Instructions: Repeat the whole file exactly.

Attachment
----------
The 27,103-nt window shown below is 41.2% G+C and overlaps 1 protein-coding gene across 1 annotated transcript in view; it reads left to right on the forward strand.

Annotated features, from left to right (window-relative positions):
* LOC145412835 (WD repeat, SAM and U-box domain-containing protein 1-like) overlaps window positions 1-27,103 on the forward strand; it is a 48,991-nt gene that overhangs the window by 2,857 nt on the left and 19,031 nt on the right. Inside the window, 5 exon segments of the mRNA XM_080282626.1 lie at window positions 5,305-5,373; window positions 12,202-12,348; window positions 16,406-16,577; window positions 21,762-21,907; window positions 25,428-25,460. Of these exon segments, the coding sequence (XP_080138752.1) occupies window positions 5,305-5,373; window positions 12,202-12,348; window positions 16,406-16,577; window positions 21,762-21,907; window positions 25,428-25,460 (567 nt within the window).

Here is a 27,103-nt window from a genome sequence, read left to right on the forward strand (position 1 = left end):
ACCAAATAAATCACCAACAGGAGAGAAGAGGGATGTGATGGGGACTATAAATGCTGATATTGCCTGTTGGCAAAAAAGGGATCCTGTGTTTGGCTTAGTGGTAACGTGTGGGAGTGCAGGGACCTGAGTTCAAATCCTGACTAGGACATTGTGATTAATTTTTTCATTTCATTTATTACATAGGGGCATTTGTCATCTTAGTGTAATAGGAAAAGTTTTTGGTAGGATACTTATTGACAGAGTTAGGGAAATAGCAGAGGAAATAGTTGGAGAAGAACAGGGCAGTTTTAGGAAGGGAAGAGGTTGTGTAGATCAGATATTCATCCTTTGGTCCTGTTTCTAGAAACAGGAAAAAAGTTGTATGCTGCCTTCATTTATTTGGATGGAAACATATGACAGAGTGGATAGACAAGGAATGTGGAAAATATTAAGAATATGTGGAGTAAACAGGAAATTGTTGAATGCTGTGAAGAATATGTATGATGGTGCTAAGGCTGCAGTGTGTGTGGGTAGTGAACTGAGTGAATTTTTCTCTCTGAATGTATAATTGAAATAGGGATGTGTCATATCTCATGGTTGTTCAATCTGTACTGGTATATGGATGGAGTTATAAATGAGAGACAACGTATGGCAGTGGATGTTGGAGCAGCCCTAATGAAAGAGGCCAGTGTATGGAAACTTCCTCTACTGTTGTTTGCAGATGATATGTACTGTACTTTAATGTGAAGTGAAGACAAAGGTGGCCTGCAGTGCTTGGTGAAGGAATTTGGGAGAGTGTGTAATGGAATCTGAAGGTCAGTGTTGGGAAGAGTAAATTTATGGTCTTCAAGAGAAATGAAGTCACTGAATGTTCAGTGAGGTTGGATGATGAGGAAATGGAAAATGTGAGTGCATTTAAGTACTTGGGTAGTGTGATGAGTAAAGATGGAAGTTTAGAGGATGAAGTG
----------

The 27,103-nt window shown below is 41.2% G+C and overlaps 1 protein-coding gene across 1 annotated transcript in view; it reads left to right on the forward strand.

Annotated features, from left to right (window-relative positions):
* LOC145412835 (WD repeat, SAM and U-box domain-containing protein 1-like) overlaps window positions 1-27,103 on the forward strand; it is a 48,991-nt gene that overhangs the window by 2,857 nt on the left and 19,031 nt on the right. Inside the window, 5 exon segments of the mRNA XM_080282626.1 lie at window positions 5,305-5,373; window positions 12,202-12,348; window positions 16,406-16,577; window positions 21,762-21,907; window positions 25,428-25,460. Of these exon segments, the coding sequence (XP_080138752.1) occupies window positions 5,305-5,373; window positions 12,202-12,348; window positions 16,406-16,577; window positions 21,762-21,907; window positions 25,428-25,460 (567 nt within the window).

Here is a 27,103-nt window from a genome sequence, read left to right on the forward strand (position 1 = left end):
ACCAAATAAATCACCAACAGGAGAGAAGAGGGATGTGATGGGGACTATAAATGCTGATATTGCCTGTTGGCAAAAAAGGGATCCTGTGTTTGGCTTAGTGGTAACGTGTGGGAGTGCAGGGACCTGAGTTCAAATCCTGACTAGGACATTGTGATTAATTTTTTCATTTCATTTATTACATAGGGGCATTTGTCATCTTAGTGTAATAGGAAAAGTTTTTGGTAGGATACTTATTGACAGAGTTAGGGAAATAGCAGAGGAAATAGTTGGAGAAGAACAGGGCAGTTTTAGGAAGGGAAGAGGTTGTGTAGATCAGATATTCATCCTTTGGTCCTGTTTCTAGAAACAGGAAAAAAGTTGTATGCTGCCTTCATTTATTTGGATGGAAACATATGACAGAGTGGATAGACAAGGAATGTGGAAAATATTAAGAATATGTGGAGTAAACAGGAAATTGTTGAATGCTGTGAAGAATATGTATGATGGTGCTAAGGCTGCAGTGTGTGTGGGTAGTGAACTGAGTGAATTTTTCTCTCTGAATGTATAATTGAAATAGGGATGTGTCATATCTCATGGTTGTTCAATCTGTACTGGTATATGGATGGAGTTATAAATGAGAGACAACGTATGGCAGTGGATGTTGGAGCAGCCCTAATGAAAGAGGCCAGTGTATGGAAACTTCCTCTACTGTTGTTTGCAGATGATATGTACTGTACTTTAATGTGAAGTGAAGACAAAGGTGGCCTGCAGTGCTTGGTGAAGGAATTTGGGAGAGTGTGTAATGGAATCTGAAGGTCAGTGTTGGGAAGAGTAAATTTATGGTCTTCAAGAGAAATGAAGTCACTGAATGTTCAGTGAGGTTGGATGATGAGGAAATGGAAAATGTGAGTGCATTTAAGTACTTGGGTAGTGTGATGAGTAAAGATGGAAGTTTAGAGGATGAAGTG